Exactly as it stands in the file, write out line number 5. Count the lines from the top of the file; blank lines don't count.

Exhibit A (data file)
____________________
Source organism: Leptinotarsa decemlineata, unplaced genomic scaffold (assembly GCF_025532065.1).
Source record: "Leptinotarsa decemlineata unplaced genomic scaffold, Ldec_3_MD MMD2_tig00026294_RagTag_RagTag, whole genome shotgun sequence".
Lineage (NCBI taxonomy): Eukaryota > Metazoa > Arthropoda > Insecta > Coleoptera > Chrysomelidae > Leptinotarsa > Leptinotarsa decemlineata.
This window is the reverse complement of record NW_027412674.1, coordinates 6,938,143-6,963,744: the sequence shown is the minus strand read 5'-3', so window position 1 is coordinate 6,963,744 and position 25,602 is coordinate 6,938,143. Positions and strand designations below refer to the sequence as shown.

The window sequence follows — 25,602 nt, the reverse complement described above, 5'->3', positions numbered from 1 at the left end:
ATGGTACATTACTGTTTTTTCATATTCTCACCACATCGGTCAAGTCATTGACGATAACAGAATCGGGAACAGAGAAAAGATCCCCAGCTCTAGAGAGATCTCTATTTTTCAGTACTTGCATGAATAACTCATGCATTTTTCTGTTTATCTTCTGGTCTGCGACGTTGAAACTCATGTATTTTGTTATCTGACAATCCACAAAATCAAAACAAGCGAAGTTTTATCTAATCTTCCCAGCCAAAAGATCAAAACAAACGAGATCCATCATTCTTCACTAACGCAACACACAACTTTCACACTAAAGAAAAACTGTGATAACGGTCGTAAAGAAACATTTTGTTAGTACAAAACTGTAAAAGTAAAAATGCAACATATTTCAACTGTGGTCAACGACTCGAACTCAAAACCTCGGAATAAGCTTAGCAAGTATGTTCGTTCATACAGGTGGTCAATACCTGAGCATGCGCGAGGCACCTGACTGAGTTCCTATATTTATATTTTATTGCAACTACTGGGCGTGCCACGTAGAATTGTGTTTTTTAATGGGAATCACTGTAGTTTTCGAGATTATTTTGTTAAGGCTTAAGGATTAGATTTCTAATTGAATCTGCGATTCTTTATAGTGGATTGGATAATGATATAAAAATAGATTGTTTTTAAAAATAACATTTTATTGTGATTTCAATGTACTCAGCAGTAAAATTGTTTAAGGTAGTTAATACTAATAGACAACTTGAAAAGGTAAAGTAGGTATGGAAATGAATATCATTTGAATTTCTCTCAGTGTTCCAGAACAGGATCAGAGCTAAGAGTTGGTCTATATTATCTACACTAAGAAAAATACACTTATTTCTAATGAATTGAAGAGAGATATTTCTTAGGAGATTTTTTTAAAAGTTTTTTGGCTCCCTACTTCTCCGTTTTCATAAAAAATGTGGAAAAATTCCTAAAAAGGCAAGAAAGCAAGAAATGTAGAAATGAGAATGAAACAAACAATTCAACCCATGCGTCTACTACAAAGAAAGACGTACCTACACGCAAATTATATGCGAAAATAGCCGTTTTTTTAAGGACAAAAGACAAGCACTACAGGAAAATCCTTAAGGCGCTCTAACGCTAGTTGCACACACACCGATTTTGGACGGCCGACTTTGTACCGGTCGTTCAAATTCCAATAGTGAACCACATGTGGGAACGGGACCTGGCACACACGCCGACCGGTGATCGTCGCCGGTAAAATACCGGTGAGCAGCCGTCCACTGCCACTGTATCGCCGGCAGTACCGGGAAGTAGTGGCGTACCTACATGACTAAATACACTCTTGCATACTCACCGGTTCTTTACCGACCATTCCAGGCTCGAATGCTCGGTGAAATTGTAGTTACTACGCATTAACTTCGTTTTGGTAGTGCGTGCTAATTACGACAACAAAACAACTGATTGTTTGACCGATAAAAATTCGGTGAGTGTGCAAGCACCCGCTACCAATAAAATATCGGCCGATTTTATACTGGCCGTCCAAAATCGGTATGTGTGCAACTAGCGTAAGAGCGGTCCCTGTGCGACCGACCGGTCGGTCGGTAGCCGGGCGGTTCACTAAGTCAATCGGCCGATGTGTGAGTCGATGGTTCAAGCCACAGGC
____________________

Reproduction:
The window sequence follows — 25,602 nt, the reverse complement described above, 5'->3', positions numbered from 1 at the left end: